Vermont Interfaith Power & Light

A faith-based response to global warming

Speak out on the Keystone XL

My Turn: Betsy Hardy

February 2, 2014

In his State of the Union speech last week, President Obama said, “But the debate is settled. Climate change is a fact. And when our children's children look us in the eye and ask if we did all we could to leave them a safer, more stable world, with new sources of energy, I want us to be able to say yes, we did.”

As a person of faith who believes that this world is God's creation, and that we are called to care for it, I am encouraged to hear these words from President Obama. He has a key opportunity to act on his concern about climate change. With advice from Secretary of State, John Kerry, the president will decide whether or not to permit the Keystone XL pipeline to be built from Alberta, Canada to the Gulf Coast in Texas.

Last Friday, the State Department released an Environmental Impact Statement regarding the Keystone XL which concluded that the pipeline wouldn't have a significant negative impact on greenhouse gas emissions. One of the reasons for this conclusion was the assumption that Canada's tar sands would be developed and sold whether or not the pipeline is built.

The energy return on investment is five times better for conventional oil compared with tar sands oil. And the processing of tar sands uses large amounts of fresh water and pollutes the water with dangerous chemicals. The consistency of tar sands “oil” is actually more like fresh asphalt than oil. To get it to flow through a pipe, it must be diluted with chemicals, heated, and pressurized. It's the bottom of the barrel. And tar sands oil pipelines rupture at a greater frequency that those carrying conventional oil.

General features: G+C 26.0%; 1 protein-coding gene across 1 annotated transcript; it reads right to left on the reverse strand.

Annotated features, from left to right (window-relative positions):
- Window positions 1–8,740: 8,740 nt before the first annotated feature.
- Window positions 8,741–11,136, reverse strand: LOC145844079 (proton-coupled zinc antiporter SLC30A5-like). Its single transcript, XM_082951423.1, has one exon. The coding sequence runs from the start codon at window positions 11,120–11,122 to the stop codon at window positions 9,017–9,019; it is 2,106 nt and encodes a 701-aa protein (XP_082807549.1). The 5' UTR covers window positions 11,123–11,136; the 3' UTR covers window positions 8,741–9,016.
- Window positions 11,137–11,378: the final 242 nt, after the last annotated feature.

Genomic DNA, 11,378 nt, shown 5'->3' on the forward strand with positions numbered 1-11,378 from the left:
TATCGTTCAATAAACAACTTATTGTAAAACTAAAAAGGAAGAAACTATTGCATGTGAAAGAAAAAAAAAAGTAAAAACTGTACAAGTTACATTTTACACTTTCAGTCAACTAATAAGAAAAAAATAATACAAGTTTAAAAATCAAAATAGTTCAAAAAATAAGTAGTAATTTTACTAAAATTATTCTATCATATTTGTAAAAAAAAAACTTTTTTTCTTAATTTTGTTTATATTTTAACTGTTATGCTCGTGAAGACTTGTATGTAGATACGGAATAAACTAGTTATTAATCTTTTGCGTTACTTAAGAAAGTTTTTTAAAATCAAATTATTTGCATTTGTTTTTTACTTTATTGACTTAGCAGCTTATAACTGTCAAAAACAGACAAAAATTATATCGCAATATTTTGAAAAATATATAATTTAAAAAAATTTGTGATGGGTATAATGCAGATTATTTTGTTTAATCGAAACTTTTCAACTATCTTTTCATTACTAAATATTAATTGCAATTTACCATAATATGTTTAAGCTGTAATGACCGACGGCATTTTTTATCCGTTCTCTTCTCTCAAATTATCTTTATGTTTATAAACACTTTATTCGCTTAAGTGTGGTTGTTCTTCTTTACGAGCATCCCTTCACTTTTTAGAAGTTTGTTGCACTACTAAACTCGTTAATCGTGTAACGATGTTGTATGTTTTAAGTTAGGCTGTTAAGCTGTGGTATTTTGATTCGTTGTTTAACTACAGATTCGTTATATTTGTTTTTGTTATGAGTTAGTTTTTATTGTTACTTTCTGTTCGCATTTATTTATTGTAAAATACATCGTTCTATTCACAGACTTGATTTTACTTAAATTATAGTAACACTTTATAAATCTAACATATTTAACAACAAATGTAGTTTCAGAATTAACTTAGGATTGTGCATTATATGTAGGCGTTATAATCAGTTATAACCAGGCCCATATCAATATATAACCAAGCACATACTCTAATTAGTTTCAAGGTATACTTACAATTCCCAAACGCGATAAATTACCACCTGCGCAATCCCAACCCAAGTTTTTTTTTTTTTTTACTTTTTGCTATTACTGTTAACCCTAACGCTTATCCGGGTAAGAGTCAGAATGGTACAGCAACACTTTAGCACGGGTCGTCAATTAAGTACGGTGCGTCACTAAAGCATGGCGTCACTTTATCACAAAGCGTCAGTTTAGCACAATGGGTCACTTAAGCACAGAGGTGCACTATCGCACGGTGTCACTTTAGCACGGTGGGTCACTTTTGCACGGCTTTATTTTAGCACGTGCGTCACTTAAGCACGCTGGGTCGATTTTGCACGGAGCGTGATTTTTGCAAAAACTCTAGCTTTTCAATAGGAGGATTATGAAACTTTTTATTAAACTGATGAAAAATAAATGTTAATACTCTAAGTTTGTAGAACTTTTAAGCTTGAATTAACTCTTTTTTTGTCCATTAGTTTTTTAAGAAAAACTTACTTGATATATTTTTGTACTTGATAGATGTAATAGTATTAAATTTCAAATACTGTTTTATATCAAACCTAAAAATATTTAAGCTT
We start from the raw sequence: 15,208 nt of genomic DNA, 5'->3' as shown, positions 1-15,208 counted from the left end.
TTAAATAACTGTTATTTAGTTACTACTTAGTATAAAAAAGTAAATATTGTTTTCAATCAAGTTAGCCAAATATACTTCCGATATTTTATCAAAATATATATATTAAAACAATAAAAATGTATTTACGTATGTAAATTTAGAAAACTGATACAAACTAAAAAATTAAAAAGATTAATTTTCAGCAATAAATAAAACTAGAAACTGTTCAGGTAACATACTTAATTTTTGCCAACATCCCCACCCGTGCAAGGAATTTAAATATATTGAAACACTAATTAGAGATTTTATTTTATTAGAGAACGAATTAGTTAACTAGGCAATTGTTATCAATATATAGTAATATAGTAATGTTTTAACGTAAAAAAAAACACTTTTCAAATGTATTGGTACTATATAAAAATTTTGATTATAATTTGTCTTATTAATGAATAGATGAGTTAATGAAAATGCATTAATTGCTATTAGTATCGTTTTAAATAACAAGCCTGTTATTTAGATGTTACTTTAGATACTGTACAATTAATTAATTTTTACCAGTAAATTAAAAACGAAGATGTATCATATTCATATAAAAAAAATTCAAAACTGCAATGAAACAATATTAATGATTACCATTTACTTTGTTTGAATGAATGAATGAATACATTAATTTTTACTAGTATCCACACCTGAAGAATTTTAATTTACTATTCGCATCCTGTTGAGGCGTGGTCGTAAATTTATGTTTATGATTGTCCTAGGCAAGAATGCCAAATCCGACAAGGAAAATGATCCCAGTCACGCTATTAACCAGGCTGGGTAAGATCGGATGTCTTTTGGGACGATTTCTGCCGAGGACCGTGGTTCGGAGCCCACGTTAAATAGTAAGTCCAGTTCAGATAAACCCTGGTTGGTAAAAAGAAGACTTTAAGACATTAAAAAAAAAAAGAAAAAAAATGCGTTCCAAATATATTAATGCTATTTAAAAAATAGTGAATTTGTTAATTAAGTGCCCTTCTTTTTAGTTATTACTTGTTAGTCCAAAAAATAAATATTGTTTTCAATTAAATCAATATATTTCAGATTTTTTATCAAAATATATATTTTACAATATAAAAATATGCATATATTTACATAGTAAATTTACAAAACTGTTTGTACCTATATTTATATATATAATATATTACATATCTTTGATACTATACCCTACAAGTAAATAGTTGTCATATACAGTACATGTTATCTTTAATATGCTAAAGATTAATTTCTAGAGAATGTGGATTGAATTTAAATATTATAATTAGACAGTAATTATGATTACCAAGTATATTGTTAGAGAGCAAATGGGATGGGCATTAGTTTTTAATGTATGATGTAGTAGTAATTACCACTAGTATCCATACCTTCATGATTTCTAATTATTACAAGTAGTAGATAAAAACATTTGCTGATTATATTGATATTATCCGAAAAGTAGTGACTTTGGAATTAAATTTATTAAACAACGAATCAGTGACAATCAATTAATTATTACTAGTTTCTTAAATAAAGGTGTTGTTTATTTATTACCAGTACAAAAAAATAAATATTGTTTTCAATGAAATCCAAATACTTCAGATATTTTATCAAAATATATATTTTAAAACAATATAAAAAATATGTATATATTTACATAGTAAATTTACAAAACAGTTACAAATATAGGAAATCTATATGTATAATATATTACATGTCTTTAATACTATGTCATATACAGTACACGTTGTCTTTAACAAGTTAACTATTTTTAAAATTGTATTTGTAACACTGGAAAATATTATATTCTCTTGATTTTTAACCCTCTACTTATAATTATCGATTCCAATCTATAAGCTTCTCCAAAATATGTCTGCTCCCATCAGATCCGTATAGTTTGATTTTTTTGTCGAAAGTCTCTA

In the past year and a half, I've shown a documentary in churches and libraries around the state about the mining of the tar sands in Alberta. It's wrenching to see the pictures of what's happening there and hear the indigenous people's stories of their land and water poisoned by the pollution from tar sands mining. Many native people are now dying of rare forms of cancer linked to petroleum products. Other species are also suffering as the habitat is being destroyed and polluted.

The mining, processing, and burning of the tar sands produces about 20% more carbon dioxide emissions than the average. Adding this much more carbon to the atmosphere is catastrophic. If we continue mining and burning tar sands oil, we are bequeathing to future generations a planet unfit for habitation.

Over 95% of the world's climate scientists agree that human activities – especially the burning of fossil fuels – is a major cause of climate change, and that it's rapidly getting worse.

Our nation should not provide more incentive for developing the tar sands. And we should not make it easier for Canada to export this dirty oil around the world.

Many renewable energy industries are growing and thriving worldwide. If only we had the political will, we could switch from fossil fuels to renewable energy. It is possible – the technology exists and is already in use. If we get serious about energy efficiency, we can cut our energy use in half, transition to renewable energy, and get off fossil fuels.

Across the country, many people will be speaking out in coming weeks and months – we want to be sure President Obama hears loud and clear that we care about this world and want it to be livable for future generations. The Keystone XL pipeline must not be part of the future if we want humanity to be. Speak out! Let the president know you don't think the pipeline serves our country's interest or that of the planet.

Betsy Hardy of Richmond is coordinator for Vermont Interfaith Power and Light.

This article was published in The Burlington Free Press on Thursday, February 13, 2014.

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